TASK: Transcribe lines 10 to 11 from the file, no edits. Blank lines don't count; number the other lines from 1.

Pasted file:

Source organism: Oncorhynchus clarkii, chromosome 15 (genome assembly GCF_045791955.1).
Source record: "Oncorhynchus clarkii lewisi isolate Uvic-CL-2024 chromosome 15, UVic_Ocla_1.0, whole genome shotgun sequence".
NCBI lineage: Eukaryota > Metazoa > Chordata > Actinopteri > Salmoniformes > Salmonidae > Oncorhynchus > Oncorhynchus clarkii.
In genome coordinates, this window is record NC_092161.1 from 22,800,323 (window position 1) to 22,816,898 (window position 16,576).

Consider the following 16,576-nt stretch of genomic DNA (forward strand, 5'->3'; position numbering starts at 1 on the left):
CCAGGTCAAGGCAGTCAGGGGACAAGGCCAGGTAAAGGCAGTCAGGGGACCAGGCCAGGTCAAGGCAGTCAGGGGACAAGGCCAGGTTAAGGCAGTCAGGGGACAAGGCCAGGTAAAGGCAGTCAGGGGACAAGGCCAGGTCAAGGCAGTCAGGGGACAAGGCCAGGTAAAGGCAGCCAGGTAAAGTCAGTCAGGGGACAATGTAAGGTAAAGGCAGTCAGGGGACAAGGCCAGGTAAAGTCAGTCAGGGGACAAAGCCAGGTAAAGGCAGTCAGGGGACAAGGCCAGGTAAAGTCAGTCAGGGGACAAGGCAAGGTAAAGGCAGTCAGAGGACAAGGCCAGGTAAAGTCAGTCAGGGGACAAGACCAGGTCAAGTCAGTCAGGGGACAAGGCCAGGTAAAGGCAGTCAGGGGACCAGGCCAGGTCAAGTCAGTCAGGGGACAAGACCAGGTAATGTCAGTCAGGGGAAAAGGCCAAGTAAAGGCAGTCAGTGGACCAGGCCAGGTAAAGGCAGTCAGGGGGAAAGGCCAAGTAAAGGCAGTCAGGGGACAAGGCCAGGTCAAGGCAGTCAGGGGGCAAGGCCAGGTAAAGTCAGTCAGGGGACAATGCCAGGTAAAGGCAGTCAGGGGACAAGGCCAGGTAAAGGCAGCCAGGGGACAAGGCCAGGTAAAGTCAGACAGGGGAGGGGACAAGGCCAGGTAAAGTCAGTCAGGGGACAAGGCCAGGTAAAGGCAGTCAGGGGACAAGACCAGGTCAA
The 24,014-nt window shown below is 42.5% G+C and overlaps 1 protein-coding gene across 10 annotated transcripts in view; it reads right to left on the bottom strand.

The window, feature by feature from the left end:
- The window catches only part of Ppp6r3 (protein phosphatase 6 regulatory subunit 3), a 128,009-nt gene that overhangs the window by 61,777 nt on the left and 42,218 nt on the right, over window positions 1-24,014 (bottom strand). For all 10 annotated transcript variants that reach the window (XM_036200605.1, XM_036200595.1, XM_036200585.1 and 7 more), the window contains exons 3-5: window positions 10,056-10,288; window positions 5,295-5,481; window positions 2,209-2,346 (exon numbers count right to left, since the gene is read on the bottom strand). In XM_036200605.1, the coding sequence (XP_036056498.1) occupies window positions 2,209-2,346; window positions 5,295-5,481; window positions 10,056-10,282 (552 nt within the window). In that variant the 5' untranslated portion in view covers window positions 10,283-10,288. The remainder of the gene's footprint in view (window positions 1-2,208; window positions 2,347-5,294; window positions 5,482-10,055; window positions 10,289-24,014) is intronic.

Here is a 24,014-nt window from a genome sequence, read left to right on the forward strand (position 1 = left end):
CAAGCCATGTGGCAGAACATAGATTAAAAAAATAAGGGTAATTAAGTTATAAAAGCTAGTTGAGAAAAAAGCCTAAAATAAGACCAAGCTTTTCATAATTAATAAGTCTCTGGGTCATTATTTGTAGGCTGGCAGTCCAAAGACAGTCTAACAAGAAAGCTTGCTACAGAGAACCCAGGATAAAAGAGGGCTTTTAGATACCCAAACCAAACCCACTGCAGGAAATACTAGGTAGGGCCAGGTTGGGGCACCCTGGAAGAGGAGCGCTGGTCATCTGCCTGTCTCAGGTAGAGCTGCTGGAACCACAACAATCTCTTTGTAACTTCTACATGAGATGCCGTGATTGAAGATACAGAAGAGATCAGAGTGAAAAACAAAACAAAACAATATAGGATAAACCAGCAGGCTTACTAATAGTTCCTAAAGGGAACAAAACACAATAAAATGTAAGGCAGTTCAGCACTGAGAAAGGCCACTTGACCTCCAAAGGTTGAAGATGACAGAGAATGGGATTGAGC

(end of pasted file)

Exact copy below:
Here is a 24,014-nt window from a genome sequence, read left to right on the forward strand (position 1 = left end):
CAAGCCATGTGGCAGAACATAGATTAAAAAAATAAGGGTAATTAAGTTATAAAAGCTAGTTGAGAAAAAAGCCTAAAATAAGACCAAGCTTTTCATAATTAATAAGTCTCTGGGTCATTATTTGTAGGCTGGCAGTCCAAAGACAGTCTAACAAGAAAGCTTGCTACAGAGAACCCAGGATAAAAGAGGGCTTTTAGATACCCAAACCAAACCCACTGCAGGAAATACTAGGTAGGGCCAGGTTGGGGCACCCTGGAAGAGGAGCGCTGGTCATCTGCCTGTCTCAGGTAGAGCTGCTGGAACCACAACAATCTCTTTGTAACTTCTACATGAGATGCCGTGATTGAAGATACAGAAGAGATCAGAGTGAAAAACAAAACAAAACAATATAGGATAAACCAGCAGGCTTACTAATAGTTCCTAAAGGGAACAAAACACAATAAAATGTAAGGCAGTTCAGCACTGAGAAAGGCCACTTGACCTCCAAAGGTTGAAGATGACAGAGAATGGGATTGAGC